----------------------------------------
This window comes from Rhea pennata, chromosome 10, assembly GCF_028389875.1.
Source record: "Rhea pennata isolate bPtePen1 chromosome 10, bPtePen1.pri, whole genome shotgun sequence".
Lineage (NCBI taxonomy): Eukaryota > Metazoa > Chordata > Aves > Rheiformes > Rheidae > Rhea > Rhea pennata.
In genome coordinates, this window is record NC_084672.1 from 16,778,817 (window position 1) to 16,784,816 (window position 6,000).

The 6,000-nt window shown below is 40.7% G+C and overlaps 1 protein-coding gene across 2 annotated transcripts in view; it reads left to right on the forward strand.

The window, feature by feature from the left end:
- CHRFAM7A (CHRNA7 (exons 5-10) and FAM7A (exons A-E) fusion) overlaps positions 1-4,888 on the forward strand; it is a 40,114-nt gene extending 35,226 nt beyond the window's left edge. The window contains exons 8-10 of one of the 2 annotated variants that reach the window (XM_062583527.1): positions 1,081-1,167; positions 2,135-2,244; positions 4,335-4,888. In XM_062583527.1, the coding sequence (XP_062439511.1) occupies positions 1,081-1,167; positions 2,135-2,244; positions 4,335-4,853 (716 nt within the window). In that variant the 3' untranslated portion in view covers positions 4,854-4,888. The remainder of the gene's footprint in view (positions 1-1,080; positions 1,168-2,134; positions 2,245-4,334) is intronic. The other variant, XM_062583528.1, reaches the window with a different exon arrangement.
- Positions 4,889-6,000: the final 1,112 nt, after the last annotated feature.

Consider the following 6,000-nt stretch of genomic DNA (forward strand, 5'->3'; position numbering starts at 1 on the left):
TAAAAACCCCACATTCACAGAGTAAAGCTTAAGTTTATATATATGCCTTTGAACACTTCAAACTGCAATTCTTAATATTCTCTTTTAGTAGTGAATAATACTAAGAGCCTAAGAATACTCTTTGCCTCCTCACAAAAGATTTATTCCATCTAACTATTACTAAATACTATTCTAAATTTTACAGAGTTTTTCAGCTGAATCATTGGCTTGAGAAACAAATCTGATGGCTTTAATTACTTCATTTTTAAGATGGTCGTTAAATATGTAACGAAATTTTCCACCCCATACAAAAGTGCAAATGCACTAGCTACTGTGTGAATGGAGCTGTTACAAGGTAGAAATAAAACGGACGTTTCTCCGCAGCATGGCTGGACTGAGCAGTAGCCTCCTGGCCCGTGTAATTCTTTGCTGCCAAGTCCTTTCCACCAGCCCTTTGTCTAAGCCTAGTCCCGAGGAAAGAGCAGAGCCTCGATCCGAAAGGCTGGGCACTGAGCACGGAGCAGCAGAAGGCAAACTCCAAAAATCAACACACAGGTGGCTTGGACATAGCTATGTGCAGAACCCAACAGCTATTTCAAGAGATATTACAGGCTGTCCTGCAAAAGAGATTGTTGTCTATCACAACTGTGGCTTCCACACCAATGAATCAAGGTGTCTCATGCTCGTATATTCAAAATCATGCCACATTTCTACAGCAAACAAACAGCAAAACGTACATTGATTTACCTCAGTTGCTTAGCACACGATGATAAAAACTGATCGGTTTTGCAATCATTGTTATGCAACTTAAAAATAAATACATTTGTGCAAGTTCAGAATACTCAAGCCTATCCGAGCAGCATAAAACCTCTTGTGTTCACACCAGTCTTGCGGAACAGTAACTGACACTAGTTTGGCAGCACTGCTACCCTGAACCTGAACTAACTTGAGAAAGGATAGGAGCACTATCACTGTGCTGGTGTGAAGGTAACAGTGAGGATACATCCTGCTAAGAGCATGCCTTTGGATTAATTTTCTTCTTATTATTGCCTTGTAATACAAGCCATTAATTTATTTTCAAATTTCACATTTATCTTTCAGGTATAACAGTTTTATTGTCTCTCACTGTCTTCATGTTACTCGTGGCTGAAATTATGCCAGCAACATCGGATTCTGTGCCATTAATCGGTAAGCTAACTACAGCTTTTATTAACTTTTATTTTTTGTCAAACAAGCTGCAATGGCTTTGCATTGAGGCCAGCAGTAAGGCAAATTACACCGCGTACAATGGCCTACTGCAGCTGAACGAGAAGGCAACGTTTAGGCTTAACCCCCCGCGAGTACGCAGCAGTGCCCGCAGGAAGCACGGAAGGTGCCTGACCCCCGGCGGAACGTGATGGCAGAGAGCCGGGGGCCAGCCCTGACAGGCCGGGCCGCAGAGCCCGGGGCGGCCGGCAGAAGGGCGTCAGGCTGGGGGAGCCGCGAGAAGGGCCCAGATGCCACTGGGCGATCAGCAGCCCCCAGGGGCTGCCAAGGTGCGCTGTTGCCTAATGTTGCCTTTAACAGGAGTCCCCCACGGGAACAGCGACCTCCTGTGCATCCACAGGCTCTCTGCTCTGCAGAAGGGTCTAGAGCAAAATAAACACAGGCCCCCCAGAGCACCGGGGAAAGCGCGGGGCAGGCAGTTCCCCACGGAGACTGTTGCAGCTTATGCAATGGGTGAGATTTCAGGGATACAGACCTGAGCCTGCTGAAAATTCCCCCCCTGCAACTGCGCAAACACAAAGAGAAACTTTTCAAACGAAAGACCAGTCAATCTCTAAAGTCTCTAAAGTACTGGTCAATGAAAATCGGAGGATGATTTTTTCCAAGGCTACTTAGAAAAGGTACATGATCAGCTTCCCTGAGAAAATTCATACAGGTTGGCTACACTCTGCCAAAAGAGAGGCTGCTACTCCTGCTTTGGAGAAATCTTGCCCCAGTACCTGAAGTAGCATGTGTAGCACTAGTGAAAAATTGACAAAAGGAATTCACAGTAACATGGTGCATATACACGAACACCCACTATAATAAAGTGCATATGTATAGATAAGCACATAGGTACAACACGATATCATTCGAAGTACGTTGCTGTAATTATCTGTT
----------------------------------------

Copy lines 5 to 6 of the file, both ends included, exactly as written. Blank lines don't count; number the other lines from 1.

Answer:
The 6,000-nt window shown below is 40.7% G+C and overlaps 1 protein-coding gene across 2 annotated transcripts in view; it reads left to right on the forward strand.

The window, feature by feature from the left end: